People of all ages and demographics exhibit impressive creative abilities when playing. Pretend play exemplifies this creativity: people blend imaginary worlds with local objects to act our various scripts and roles. While many have researched aspects of social interactions and cognition in pretend play, there do not yet exist formal models of the process of engaging in pretend play. Computational play is our effort to develop computational models of pretend play implemented in agents that can co-create imaginary play worlds with humans. These models open the possibility for more playful interaction with the increasingly prevalent artificial intelligences in our world (e.g., Apple's Siri).

As a first step toward full computational play agents we developed a model of how objects are used in pretend play. Props such as cardboard tubes are often employed as stand-ins for imagined objects like lightsabers. Object blending is a model of the cognitive processes involved in mapping pretend object properties onto real-world objects. This model combines insights from Fauconnier and Turner's Conceptual Blending Theory (2003) with mental models of categories based on Rosch's prototype theory (1999). Object blending provides a computational grounding for play agents to use a set of real-world props in imaginary scripts—e.g., using a cardboard tube as a lightsaber.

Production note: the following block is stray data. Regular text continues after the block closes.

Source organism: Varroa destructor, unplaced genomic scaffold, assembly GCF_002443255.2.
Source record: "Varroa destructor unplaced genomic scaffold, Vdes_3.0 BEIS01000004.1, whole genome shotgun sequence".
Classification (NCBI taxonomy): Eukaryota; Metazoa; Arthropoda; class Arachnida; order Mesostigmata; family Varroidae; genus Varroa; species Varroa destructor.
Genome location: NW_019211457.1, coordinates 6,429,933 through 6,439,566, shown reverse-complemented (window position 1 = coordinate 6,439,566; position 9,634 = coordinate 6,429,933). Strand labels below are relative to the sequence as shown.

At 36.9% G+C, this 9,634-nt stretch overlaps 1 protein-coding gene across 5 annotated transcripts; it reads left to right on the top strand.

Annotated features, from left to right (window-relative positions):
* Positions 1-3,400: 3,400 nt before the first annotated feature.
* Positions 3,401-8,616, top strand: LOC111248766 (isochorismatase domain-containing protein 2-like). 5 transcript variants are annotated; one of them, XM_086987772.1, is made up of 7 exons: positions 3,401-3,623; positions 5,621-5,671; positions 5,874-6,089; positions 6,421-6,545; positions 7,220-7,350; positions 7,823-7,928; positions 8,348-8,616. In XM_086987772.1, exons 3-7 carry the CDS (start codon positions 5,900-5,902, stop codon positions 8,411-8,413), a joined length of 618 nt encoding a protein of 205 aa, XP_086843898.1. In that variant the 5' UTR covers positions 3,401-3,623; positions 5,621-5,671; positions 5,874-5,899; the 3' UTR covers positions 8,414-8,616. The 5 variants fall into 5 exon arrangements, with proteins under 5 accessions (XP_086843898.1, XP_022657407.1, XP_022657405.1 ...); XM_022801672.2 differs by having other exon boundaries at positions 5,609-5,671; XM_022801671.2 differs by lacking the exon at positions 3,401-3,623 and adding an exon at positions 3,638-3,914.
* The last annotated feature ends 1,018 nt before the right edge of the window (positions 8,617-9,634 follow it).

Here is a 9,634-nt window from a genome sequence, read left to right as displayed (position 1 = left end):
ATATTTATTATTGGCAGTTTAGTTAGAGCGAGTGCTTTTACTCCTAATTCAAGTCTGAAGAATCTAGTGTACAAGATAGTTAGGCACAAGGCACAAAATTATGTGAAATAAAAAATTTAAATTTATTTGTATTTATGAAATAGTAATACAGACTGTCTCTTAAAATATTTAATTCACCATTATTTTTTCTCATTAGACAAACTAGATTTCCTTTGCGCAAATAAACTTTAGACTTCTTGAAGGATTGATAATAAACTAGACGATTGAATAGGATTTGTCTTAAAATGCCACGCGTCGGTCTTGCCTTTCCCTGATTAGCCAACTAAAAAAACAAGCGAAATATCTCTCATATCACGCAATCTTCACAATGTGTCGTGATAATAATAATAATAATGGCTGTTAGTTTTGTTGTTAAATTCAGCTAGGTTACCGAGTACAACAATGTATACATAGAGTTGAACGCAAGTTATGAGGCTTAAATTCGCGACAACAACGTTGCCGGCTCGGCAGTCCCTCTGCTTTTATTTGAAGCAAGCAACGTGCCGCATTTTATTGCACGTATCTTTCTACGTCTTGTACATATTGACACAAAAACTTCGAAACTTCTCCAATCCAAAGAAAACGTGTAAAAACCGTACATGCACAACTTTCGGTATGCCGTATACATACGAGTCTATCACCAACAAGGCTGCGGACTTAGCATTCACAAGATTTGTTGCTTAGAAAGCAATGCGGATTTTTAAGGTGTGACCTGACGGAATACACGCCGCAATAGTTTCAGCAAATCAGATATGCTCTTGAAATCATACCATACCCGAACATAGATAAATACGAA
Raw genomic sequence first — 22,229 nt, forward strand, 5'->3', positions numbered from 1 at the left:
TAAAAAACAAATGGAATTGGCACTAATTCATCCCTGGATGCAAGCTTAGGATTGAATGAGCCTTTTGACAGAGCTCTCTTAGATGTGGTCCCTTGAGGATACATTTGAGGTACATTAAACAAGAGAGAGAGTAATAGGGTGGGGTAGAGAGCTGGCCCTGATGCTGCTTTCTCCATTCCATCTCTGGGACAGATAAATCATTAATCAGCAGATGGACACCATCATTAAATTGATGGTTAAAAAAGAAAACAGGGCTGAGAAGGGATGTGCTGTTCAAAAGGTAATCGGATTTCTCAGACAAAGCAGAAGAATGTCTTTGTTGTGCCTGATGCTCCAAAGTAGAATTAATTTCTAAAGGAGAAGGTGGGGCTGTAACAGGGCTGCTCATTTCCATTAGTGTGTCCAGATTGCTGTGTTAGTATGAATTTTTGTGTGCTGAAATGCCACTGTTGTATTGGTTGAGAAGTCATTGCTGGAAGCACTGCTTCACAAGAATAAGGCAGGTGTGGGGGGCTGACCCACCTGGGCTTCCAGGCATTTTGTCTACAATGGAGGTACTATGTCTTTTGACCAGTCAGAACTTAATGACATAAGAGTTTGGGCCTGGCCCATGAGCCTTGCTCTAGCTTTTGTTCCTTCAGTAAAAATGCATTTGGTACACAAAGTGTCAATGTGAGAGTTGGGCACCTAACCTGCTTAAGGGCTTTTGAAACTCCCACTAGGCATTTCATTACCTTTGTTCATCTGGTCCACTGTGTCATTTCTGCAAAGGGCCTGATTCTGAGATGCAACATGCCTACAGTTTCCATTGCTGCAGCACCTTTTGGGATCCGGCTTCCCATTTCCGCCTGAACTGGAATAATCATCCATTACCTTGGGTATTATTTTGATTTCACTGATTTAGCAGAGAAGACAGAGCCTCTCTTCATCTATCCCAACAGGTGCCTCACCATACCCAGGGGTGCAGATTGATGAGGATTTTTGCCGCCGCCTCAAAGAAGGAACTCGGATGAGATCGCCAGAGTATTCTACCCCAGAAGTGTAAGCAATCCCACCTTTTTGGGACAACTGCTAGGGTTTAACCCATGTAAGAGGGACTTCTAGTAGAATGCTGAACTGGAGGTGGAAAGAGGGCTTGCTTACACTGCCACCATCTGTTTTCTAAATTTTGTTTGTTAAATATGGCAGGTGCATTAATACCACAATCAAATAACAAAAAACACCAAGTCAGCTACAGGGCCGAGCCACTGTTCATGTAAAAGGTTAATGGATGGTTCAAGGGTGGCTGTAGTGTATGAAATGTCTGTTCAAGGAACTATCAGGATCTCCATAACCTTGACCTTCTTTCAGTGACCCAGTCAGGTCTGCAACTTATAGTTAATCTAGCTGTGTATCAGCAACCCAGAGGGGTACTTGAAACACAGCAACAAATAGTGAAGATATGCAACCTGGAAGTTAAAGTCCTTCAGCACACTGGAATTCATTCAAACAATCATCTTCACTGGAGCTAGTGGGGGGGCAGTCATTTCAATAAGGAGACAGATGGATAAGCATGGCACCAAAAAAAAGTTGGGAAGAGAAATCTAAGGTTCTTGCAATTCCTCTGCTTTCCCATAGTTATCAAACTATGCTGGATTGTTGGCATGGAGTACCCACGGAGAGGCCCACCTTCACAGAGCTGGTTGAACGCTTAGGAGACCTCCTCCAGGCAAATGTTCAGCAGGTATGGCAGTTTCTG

Our work on computational play models led to further insights on the nature of Conceptual Blending Theory. In particular, developing these models highlighted a gap in existing models around goal-driven blending. Together with Boyang "Albert" Li's work on methods to generate pretend gadgets we developed a model of goal-driven conceptual blending that extends Brandt and Brandt's (2005) approach to Conceptual Blending Theory.

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